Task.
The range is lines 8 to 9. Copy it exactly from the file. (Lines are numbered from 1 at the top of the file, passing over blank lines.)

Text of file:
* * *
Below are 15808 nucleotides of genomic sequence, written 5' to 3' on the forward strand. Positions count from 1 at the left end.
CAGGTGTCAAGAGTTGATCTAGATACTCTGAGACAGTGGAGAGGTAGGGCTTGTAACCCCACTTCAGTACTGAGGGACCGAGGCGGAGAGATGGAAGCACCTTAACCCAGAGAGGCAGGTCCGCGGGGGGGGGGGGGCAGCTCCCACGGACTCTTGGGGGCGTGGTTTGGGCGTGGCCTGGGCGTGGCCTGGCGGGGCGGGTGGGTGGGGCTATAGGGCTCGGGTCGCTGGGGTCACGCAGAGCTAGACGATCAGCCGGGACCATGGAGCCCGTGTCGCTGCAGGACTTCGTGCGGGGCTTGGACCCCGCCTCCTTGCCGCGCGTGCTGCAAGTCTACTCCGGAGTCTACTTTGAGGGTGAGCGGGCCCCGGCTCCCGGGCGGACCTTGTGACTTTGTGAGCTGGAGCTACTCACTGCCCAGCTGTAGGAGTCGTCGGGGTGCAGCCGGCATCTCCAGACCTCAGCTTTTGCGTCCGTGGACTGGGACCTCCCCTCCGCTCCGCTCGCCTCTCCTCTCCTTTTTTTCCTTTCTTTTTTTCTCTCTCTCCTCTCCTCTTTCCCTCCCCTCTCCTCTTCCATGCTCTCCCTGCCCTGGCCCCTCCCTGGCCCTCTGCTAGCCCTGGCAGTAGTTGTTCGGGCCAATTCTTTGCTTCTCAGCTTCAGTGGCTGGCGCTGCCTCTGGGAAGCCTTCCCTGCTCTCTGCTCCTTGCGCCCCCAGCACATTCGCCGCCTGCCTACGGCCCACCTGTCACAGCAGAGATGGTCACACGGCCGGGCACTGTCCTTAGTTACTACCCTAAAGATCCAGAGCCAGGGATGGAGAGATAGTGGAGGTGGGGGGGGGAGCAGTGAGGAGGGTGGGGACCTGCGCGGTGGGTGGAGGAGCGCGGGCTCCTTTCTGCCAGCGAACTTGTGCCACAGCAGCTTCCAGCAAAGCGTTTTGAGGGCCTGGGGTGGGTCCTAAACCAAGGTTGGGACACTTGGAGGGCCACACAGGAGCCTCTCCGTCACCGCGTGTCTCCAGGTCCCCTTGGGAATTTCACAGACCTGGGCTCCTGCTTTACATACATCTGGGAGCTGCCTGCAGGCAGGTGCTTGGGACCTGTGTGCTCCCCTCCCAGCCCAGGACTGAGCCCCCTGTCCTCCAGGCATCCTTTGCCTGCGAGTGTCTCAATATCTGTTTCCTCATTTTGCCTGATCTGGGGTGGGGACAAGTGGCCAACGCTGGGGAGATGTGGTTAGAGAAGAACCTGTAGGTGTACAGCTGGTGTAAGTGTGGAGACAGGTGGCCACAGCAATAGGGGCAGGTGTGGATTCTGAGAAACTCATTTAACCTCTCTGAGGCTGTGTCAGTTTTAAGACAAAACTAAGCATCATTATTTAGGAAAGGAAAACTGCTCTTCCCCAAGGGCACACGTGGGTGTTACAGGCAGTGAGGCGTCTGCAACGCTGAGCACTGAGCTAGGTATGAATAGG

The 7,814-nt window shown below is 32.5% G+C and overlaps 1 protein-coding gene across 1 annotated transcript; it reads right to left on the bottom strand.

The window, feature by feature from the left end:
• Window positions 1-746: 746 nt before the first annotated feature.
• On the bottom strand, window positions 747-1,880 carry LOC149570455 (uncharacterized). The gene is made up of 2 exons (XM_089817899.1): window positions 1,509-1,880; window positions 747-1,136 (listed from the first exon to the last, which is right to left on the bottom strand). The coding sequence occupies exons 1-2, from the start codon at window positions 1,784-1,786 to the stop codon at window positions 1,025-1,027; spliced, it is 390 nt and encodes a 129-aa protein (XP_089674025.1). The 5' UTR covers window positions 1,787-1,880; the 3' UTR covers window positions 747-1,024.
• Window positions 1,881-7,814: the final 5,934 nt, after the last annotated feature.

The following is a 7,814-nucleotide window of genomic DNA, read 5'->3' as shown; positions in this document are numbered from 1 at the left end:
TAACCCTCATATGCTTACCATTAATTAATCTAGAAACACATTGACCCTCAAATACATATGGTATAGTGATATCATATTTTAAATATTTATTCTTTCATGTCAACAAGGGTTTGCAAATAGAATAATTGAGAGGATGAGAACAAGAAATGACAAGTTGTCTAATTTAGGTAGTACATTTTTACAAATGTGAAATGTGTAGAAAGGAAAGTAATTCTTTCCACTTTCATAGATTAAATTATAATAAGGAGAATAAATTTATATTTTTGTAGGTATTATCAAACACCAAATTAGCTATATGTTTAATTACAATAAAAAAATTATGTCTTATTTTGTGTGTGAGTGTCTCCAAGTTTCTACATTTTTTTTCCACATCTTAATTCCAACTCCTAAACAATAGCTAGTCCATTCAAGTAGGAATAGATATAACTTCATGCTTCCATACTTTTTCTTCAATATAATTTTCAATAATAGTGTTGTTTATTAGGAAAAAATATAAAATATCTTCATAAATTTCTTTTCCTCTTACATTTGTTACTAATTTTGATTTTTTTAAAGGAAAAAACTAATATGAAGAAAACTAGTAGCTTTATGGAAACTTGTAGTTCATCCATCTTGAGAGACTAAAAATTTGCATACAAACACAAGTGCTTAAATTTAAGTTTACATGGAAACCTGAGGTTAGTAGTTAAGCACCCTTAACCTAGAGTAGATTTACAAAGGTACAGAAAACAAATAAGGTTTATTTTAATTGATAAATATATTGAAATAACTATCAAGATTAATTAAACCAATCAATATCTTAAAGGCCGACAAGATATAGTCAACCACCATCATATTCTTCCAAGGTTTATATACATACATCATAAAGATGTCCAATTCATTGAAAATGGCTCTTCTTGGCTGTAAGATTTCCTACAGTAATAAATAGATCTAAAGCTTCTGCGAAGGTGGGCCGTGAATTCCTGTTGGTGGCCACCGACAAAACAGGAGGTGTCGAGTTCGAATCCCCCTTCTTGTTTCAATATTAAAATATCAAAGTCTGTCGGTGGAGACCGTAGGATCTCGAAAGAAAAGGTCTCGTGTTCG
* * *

The following is a 7,814-nucleotide window of genomic DNA, read 5'->3' as shown; positions in this document are numbered from 1 at the left end:
TAACCCTCATATGCTTACCATTAATTAATCTAGAAACACATTGACCCTCAAATACATATGGTATAGTGATATCATATTTTAAATATTTATTCTTTCATGTCAACAAGGGTTTGCAAATAGAATAATTGAGAGGATGAGAACAAGAAATGACAAGTTGTCTAATTTAGGTAGTACATTTTTACAAATGTGAAATGTGTAGAAAGGAAAGTAATTCTTTCCACTTTCATAGATTAAATTATAATAAGGAGAATAAATTTATATTTTTGTAGGTATTATCAAACACCAAATTAGCTATATGTTTAATTACAATAAAAAAATTATGTCTTATTTTGTGTGTGAGTGTCTCCAAGTTTCTACATTTTTTTTCCACATCTTAATTCCAACTCCTAAACAATAGCTAGTCCATTCAAGTAGGAATAGATATAACTTCATGCTTCCATACTTTTTCTTCAATATAATTTTCAATAATAGTGTTGTTTATTAGGAAAAAATATAAAATATCTTCATAAATTTCTTTTCCTCTTACATTTGTTACTAATTTTGATTTTTTTAAAGGAAAAAACTAATATGAAGAAAACTAGTAGCTTTATGGAAACTTGTAGTTCATCCATCTTGAGAGACTAAAAATTTGCATACAAACACAAGTGCTTAAATTTAAGTTTACATGGAAACCTGAGGTTAGTAGTTAAGCACCCTTAACCTAGAGTAGATTTACAAAGGTACAGAAAACAAATAAGGTTTATTTTAATTGATAAATATATTGAAATAACTATCAAGATTAATTAAACCAATCAATATCTTAAAGGCCGACAAGATATAGTCAACCACCATCATATTCTTCCAAGGTTTATATACATACATCATAAAGATGTCCAATTCATTGAAAATGGCTCTTCTTGGCTGTAAGATTTCCTACAGTAATAAATAGATCTAAAGCTTCTGCGAAGGTGGGCCGTGAATTCCTGTTGGTGGCCACCGACAAAACAGGAGGTGTCGAGTTCGAATCCCCCTTCTTGTTTCAATATTAAAATATCAAAGTCTGTCGGTGGAGACCGTAGGATCTCGAAAGAAAAGGTCTCGTGTTCG